In Isaiah 11, we learn that the Messiah is anointed with the Holy Spirit of God (Messiah = Anointed One).  This anointing equips him to overturn the injustice of the world order, to judge on behalf of the poor and downtrodden. And he is equipped to bring peace into a fractured world. This is the mission of Messiah. And Christmas is the Festival of the Coming of Messiah. So, at Christmas, let us:

  • Seek Fulfilment in the Spirit. The Messiah is anointed with the Holy Spirit, and he in turn anoints his disciples with the Holy Spirit. In Ephesians 5, Paul urges Christians to seek fulfilment in the Spirit, not to be drunk with wine (or any other intoxicating drug, like money, or possessions, for example). Yes, let’s enjoy family, good food and drink, the giving and receiving of gifts, the parties and get-togethers – these are all good gifts from God. But let us do so all the while seeking a holy fulfilment in the Spirit: taking time over Christmas to worship together; doing everything with an attitude of thankfulness; and having an attitude of service to others. These are the Three Keys to fulfilment in the Spirit from  Ephesians 5.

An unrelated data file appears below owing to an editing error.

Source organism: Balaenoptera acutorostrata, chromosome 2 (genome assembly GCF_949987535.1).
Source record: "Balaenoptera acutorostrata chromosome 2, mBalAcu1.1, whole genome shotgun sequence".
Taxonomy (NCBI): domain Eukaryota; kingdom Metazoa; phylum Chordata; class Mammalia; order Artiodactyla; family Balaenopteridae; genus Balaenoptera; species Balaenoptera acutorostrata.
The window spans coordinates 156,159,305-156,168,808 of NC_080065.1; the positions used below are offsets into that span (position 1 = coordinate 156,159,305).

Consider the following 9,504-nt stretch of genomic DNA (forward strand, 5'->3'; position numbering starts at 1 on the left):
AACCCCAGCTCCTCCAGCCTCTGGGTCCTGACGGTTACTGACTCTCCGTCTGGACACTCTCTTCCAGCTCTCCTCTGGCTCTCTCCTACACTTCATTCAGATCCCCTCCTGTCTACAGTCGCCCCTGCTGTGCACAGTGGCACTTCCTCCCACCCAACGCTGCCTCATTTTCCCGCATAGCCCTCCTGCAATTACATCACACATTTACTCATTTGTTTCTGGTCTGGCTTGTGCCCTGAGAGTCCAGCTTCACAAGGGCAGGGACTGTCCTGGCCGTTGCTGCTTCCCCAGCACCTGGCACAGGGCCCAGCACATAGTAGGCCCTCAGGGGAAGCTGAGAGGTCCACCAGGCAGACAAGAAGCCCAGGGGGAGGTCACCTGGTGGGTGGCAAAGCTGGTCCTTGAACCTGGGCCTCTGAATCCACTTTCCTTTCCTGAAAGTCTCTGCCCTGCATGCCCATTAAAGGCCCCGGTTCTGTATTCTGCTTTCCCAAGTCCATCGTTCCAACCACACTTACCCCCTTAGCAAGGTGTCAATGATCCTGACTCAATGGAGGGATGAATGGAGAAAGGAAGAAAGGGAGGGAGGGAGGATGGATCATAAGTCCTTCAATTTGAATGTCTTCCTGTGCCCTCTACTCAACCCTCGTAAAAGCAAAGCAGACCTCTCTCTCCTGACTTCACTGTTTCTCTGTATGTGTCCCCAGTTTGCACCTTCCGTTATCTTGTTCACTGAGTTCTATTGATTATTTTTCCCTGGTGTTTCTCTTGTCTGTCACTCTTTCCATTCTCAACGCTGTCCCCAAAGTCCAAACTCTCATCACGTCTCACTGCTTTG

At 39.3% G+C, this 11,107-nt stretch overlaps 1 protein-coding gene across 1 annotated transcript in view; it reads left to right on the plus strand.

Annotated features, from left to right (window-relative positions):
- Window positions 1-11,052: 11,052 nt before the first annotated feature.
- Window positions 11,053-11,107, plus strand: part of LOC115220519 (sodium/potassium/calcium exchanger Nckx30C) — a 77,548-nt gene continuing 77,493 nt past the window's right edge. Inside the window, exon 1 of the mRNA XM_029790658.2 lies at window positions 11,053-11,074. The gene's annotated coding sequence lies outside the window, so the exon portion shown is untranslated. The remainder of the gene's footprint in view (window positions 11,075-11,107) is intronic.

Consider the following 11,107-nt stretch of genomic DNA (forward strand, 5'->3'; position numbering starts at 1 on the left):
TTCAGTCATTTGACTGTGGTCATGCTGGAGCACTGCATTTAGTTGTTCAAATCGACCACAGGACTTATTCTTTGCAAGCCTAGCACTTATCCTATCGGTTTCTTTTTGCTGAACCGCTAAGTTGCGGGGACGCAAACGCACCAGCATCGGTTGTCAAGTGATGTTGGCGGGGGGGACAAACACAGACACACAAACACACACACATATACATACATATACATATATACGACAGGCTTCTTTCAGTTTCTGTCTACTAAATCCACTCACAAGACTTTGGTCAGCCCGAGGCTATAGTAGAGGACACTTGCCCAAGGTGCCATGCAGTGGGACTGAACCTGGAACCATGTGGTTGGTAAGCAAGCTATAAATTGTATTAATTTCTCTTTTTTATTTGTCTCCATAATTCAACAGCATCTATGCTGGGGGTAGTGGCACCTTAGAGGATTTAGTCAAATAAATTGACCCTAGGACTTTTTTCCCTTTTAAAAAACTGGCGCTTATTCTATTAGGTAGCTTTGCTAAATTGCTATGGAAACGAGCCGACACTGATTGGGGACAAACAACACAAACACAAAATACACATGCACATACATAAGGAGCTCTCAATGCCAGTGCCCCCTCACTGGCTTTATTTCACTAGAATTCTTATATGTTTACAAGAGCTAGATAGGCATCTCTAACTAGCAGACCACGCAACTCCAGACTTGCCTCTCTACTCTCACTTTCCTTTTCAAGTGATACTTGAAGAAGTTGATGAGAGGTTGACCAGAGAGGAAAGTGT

• Remember the Poor. If we cannot remember the poor during the Festival of the Messiah, when can we? It is an affront to the Messiah that we spend so much on ourselves at Christmas, and so little on the poor of the world. I challenged myself and others on this during my sermon – and so as a family we’ve used Christian Aid to give practical gifts to poor communities in various parts of the world.  It’s not difficult to do if we have disposable income. Moneywise, maybe a little less on us, and a little more on the poor is a choice that reflects the priorities of the Messiah. Remembering the poor is remembering the spiritually poor too. Seeking good for our neighbours – so many of them doing fine financially, but in the depths of despair spiritually. The Festival of the Messiah is a time to bring Hope, the Hope of the Good News of Jesus.